It was a very interesting case that I defended last week. Let's start at the end. There was one African-American juror, and the rest were white. Our trial was in a suburban Atlanta courtroom in a community that was rural fifteen years ago.
After deliberating for fifteen minutes, the African American juror was elected foreperson, and she delivered a not guilty verdict.
The judge was white, the prosecutor African-American American, the bailiffs were white, and the judge was white. The defense attorney (me) is a white man. The arresting officers white. The defendant a Hispanic school teacher who grew up in Queens, New York, in "public housing," according to his testimony. He grew up and became a special education teacher. His principal testified to his character, as did his pastor, as did his friend and co-worker. Everybody smiled to talk about him and his work with children.
The charge. An off-duty officer claims that he didn't like the way my client was driving. He calls 911 and asks a fellow officer to pull him over because "he'd like a word with him." He writes on his police report that he is a black male. He's not a black male.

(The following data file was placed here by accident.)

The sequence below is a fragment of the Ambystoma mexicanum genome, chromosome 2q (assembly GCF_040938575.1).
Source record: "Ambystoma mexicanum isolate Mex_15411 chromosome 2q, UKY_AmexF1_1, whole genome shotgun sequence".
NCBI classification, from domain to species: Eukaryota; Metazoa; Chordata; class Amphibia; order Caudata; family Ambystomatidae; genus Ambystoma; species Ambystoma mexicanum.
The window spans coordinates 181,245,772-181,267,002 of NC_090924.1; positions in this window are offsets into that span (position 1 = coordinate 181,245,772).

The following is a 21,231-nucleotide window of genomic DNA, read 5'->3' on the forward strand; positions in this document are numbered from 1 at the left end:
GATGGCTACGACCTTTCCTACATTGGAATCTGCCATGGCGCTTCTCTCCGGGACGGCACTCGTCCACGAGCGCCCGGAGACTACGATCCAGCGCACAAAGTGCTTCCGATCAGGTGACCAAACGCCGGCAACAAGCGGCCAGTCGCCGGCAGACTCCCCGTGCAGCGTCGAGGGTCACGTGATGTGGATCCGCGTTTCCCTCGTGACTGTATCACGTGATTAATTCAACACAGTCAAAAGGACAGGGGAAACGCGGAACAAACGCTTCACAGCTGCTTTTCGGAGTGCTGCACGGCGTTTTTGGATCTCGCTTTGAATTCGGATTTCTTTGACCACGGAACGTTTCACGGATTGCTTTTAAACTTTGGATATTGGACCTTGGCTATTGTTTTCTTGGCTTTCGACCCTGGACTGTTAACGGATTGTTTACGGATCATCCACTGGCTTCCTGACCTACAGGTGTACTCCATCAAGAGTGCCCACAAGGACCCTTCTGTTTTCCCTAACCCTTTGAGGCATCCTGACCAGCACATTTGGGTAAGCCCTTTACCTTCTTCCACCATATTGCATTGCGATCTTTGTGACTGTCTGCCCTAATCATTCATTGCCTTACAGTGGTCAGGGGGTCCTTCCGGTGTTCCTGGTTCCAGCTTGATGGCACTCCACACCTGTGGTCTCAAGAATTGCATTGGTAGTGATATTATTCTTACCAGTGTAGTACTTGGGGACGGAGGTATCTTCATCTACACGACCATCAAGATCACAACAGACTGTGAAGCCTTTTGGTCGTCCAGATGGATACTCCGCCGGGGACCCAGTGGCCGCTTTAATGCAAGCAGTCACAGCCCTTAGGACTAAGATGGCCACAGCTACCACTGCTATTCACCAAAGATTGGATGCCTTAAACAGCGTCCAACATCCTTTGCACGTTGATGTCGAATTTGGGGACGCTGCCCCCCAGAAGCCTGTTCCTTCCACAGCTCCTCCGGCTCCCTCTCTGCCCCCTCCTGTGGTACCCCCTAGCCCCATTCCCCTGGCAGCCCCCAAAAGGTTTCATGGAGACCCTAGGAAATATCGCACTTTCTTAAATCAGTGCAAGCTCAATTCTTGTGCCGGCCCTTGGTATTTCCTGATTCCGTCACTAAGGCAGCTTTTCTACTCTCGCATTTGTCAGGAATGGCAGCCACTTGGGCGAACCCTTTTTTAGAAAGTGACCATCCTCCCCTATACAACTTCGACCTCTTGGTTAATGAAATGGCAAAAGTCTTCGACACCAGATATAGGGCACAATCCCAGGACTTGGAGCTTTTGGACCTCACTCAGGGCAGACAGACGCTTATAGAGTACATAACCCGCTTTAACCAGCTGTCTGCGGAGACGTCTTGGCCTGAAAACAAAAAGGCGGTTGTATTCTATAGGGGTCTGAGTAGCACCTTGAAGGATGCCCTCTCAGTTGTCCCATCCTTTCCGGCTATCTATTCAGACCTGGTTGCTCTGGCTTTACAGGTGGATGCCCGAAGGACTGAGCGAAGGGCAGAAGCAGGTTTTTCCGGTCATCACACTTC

Four fellow officers are dispatched. The first to arrive yanks him out of his car, slams him into the door, and forcefully cuffs him. My client is roughed up.
In his defense, the man offers up, "I haven't done anything. I'm a teacher. I'm a teacher"
The off-duty officer screams at him, "I don't care if you're teacher. I don't care if you're a nigger. I don't care if you're a Jew. You're going to jail."
To cover up for beating up the man, the police claim that he "obstructed" them by resisting arrest. Why exactly was he under arrest?
The jury saw it clearly.
The prosecutor went forward after the officer was caught making up things that didn't correspond to the 911 tape (he didn't know I had the 911 tape and felt free to lie at will).
The prosecutor became indignant in her closing and accused me, the defense attorney, of "playing the race card." After the fifteen minute not guilty verdict she left the room. No after-the-trial handshake and polite, "good job."
The arrest, by the way, took place one day after the presidential election.
Race has a place in our courtrooms, particularly when it motivates those in our justice system to act with injustice. While it should not be a tool for manipulation, we should never fear bringing it up. To deny it when it exists is to do an injustice to more than my client. And when I can countenance not bringing up race, particularly when it is the big ugly elephant in the room and when it motivates brutality against an innocent man, is the day I should surrender my bar card.